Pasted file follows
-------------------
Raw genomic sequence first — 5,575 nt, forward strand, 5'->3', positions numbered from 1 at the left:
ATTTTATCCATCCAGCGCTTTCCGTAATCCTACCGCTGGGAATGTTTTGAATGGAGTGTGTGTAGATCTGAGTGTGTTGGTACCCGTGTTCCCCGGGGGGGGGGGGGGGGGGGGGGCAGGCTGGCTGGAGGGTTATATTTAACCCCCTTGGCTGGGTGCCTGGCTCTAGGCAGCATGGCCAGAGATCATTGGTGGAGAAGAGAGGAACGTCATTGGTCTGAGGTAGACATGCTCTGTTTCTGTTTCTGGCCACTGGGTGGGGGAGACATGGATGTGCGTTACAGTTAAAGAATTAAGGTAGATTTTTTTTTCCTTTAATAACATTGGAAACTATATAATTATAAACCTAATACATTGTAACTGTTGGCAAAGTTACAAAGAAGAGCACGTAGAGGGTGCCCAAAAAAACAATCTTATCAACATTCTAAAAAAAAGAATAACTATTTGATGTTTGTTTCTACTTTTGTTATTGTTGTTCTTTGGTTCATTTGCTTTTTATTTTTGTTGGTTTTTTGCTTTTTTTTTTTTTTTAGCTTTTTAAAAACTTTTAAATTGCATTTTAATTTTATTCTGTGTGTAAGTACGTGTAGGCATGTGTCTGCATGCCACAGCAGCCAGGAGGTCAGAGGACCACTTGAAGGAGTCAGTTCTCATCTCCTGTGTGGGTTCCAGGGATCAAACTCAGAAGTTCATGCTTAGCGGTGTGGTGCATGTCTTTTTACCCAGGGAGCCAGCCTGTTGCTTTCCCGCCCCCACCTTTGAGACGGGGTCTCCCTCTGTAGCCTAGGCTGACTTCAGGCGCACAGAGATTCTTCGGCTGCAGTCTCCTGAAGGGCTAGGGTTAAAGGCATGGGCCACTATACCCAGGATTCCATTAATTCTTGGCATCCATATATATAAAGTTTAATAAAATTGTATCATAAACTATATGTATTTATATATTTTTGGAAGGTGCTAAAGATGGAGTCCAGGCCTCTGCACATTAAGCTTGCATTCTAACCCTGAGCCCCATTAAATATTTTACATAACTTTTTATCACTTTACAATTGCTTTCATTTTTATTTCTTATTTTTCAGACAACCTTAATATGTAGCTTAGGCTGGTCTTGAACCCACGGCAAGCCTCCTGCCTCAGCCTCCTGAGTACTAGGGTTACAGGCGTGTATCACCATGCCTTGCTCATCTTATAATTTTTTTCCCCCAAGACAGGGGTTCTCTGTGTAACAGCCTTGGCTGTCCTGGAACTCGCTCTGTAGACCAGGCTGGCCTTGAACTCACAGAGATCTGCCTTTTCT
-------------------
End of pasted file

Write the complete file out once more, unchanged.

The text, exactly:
Raw genomic sequence first — 5,575 nt, forward strand, 5'->3', positions numbered from 1 at the left:
ATTTTATCCATCCAGCGCTTTCCGTAATCCTACCGCTGGGAATGTTTTGAATGGAGTGTGTGTAGATCTGAGTGTGTTGGTACCCGTGTTCCCCGGGGGGGGGGGGGGGGGGGGGGCAGGCTGGCTGGAGGGTTATATTTAACCCCCTTGGCTGGGTGCCTGGCTCTAGGCAGCATGGCCAGAGATCATTGGTGGAGAAGAGAGGAACGTCATTGGTCTGAGGTAGACATGCTCTGTTTCTGTTTCTGGCCACTGGGTGGGGGAGACATGGATGTGCGTTACAGTTAAAGAATTAAGGTAGATTTTTTTTTCCTTTAATAACATTGGAAACTATATAATTATAAACCTAATACATTGTAACTGTTGGCAAAGTTACAAAGAAGAGCACGTAGAGGGTGCCCAAAAAAACAATCTTATCAACATTCTAAAAAAAAGAATAACTATTTGATGTTTGTTTCTACTTTTGTTATTGTTGTTCTTTGGTTCATTTGCTTTTTATTTTTGTTGGTTTTTTGCTTTTTTTTTTTTTTTAGCTTTTTAAAAACTTTTAAATTGCATTTTAATTTTATTCTGTGTGTAAGTACGTGTAGGCATGTGTCTGCATGCCACAGCAGCCAGGAGGTCAGAGGACCACTTGAAGGAGTCAGTTCTCATCTCCTGTGTGGGTTCCAGGGATCAAACTCAGAAGTTCATGCTTAGCGGTGTGGTGCATGTCTTTTTACCCAGGGAGCCAGCCTGTTGCTTTCCCGCCCCCACCTTTGAGACGGGGTCTCCCTCTGTAGCCTAGGCTGACTTCAGGCGCACAGAGATTCTTCGGCTGCAGTCTCCTGAAGGGCTAGGGTTAAAGGCATGGGCCACTATACCCAGGATTCCATTAATTCTTGGCATCCATATATATAAAGTTTAATAAAATTGTATCATAAACTATATGTATTTATATATTTTTGGAAGGTGCTAAAGATGGAGTCCAGGCCTCTGCACATTAAGCTTGCATTCTAACCCTGAGCCCCATTAAATATTTTACATAACTTTTTATCACTTTACAATTGCTTTCATTTTTATTTCTTATTTTTCAGACAACCTTAATATGTAGCTTAGGCTGGTCTTGAACCCACGGCAAGCCTCCTGCCTCAGCCTCCTGAGTACTAGGGTTACAGGCGTGTATCACCATGCCTTGCTCATCTTATAATTTTTTTCCCCCAAGACAGGGGTTCTCTGTGTAACAGCCTTGGCTGTCCTGGAACTCGCTCTGTAGACCAGGCTGGCCTTGAACTCACAGAGATCTGCCTTTTCT